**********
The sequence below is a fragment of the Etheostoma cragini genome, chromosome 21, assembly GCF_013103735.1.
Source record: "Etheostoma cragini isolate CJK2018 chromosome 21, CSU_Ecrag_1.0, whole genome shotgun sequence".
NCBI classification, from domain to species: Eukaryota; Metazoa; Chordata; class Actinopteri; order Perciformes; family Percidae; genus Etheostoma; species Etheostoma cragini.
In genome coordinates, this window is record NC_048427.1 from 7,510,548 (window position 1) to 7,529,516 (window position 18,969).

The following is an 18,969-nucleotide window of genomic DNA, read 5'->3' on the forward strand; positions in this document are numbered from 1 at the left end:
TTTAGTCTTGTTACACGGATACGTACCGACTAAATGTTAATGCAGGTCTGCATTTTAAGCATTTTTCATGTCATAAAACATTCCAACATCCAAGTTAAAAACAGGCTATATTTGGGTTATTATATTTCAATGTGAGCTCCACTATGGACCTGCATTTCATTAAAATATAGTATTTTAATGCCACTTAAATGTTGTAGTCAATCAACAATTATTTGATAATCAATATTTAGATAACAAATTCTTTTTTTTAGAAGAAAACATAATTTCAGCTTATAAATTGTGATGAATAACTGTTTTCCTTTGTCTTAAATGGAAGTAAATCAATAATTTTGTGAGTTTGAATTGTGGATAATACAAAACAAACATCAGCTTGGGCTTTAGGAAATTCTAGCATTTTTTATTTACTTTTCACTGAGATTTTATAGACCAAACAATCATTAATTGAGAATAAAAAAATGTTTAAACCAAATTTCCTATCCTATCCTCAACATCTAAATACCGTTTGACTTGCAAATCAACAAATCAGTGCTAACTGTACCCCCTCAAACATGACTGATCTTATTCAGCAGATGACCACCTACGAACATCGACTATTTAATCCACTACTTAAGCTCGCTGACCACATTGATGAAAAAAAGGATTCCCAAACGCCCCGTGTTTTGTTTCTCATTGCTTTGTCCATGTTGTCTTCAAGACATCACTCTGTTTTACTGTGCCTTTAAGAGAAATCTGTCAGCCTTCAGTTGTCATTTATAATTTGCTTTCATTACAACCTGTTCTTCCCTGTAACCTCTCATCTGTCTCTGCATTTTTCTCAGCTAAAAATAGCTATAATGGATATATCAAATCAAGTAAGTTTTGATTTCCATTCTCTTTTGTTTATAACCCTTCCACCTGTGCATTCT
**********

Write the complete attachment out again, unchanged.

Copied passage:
The sequence below is a fragment of the Etheostoma cragini genome, chromosome 21, assembly GCF_013103735.1.
Source record: "Etheostoma cragini isolate CJK2018 chromosome 21, CSU_Ecrag_1.0, whole genome shotgun sequence".
NCBI classification, from domain to species: Eukaryota; Metazoa; Chordata; class Actinopteri; order Perciformes; family Percidae; genus Etheostoma; species Etheostoma cragini.
In genome coordinates, this window is record NC_048427.1 from 7,510,548 (window position 1) to 7,529,516 (window position 18,969).

The following is an 18,969-nucleotide window of genomic DNA, read 5'->3' on the forward strand; positions in this document are numbered from 1 at the left end:
TTTAGTCTTGTTACACGGATACGTACCGACTAAATGTTAATGCAGGTCTGCATTTTAAGCATTTTTCATGTCATAAAACATTCCAACATCCAAGTTAAAAACAGGCTATATTTGGGTTATTATATTTCAATGTGAGCTCCACTATGGACCTGCATTTCATTAAAATATAGTATTTTAATGCCACTTAAATGTTGTAGTCAATCAACAATTATTTGATAATCAATATTTAGATAACAAATTCTTTTTTTTAGAAGAAAACATAATTTCAGCTTATAAATTGTGATGAATAACTGTTTTCCTTTGTCTTAAATGGAAGTAAATCAATAATTTTGTGAGTTTGAATTGTGGATAATACAAAACAAACATCAGCTTGGGCTTTAGGAAATTCTAGCATTTTTTATTTACTTTTCACTGAGATTTTATAGACCAAACAATCATTAATTGAGAATAAAAAAATGTTTAAACCAAATTTCCTATCCTATCCTCAACATCTAAATACCGTTTGACTTGCAAATCAACAAATCAGTGCTAACTGTACCCCCTCAAACATGACTGATCTTATTCAGCAGATGACCACCTACGAACATCGACTATTTAATCCACTACTTAAGCTCGCTGACCACATTGATGAAAAAAAGGATTCCCAAACGCCCCGTGTTTTGTTTCTCATTGCTTTGTCCATGTTGTCTTCAAGACATCACTCTGTTTTACTGTGCCTTTAAGAGAAATCTGTCAGCCTTCAGTTGTCATTTATAATTTGCTTTCATTACAACCTGTTCTTCCCTGTAACCTCTCATCTGTCTCTGCATTTTTCTCAGCTAAAAATAGCTATAATGGATATATCAAATCAAGTAAGTTTTGATTTCCATTCTCTTTTGTTTATAACCCTTCCACCTGTGCATTCT